“Eleven? Your son is eleven?”—a query from the woman selling tickets isn’t intended to be rude but yes, it is tactless.
“Yes. He is eleven.”
With a pang of dismay the mother sees that the child who so often seems to her immense in his intelligence and imagination and willfulness is indeed small for his age. Not short, as tall as an average eleven-year-old perhaps, but painfully thin, with underdeveloped shoulders and arms, the slender neck of an aquatic bird, and that pale, skim-milk, cinnamon-freckled skin—vulnerable is the word that comes most readily to mind.
In his dark red flannel shirt he’d buttoned crookedly, and she’d had to rebutton. In wire-rimmed eyeglasses that enlarge his eyes that glow like bees.
Fiercely the mother thinks—I will protect him with my life.
But Oliver isn’t so frail, to himself: Oliver is strong-willed, even defiant. He has been an only child for eleven years—a lifetime!
Edging away from the mother frowning as he struggles to clip the bright blue Fractal Museum badge (which is in fact several fractal-leaf-badges conflated as one) onto his shirt without her assistance. Though he hasn’t heard the exact exchange between the ticket seller and his mother, the mother’s friendly chatter with strangers is embarrassing to him.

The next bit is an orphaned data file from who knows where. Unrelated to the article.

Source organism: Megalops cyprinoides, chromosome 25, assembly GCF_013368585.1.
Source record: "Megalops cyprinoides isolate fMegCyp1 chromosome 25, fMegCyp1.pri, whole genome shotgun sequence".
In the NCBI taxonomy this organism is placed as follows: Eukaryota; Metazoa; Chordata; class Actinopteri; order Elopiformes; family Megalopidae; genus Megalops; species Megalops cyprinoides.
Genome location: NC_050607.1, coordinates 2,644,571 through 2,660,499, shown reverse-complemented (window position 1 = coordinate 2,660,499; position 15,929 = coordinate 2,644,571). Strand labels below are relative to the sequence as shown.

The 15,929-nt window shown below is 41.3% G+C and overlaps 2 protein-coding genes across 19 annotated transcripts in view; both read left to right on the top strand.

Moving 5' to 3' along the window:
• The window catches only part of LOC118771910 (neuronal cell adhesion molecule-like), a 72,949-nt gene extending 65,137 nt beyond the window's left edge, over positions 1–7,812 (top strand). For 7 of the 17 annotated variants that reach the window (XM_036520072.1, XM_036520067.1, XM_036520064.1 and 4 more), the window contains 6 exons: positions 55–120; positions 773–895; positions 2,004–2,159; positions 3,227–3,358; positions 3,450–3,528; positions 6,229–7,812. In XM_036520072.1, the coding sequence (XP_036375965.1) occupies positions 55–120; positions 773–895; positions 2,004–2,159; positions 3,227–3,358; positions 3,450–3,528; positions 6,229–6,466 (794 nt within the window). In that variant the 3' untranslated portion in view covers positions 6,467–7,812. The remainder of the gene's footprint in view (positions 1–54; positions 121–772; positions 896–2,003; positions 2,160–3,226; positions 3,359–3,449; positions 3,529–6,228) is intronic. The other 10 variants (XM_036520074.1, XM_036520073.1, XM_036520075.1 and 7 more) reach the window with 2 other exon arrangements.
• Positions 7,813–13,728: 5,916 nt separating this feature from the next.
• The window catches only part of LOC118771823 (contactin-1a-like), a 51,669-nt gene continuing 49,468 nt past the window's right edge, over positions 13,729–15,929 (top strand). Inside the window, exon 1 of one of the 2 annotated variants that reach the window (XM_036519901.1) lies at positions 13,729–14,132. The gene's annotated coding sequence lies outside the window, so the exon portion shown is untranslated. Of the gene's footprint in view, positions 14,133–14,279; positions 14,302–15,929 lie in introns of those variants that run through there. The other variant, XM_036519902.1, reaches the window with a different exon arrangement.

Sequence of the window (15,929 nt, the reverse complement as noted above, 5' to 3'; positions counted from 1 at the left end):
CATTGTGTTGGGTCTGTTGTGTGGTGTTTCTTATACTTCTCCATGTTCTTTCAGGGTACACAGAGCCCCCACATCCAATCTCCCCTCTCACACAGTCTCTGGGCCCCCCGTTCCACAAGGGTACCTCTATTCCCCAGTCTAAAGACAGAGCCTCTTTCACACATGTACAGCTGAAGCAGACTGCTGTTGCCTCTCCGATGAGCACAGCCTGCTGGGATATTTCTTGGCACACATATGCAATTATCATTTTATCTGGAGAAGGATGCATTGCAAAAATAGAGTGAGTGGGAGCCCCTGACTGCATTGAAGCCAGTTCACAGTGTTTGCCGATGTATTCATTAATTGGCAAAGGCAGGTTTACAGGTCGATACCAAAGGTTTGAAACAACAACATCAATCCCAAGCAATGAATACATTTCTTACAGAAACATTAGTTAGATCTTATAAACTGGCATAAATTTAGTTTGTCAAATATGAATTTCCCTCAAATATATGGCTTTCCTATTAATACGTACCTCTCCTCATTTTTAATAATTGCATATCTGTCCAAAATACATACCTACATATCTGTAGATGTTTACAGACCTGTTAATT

Especially since the child knows that the friendly chattering mom is not really the mother—just some silly mask and costume the mother puts on, in public.
Adjacent to the foyer is the gift shop. Adjacent to that, a planetarium with hourly showings—Our Fractal Universe. Also a café that is brightly lit and buzzing with customers.
Oliver suggests that the mother have coffee in the café and meet him afterward in the third-floor exhibit—for he knows how badly she would like coffee (very black, strong!) after the stress of the drive—but the mother quickly demurs. “No! I’m not letting you out of my sight in this weird place.” Adding, as if it were an afterthought, with a smile, “Sweetie.”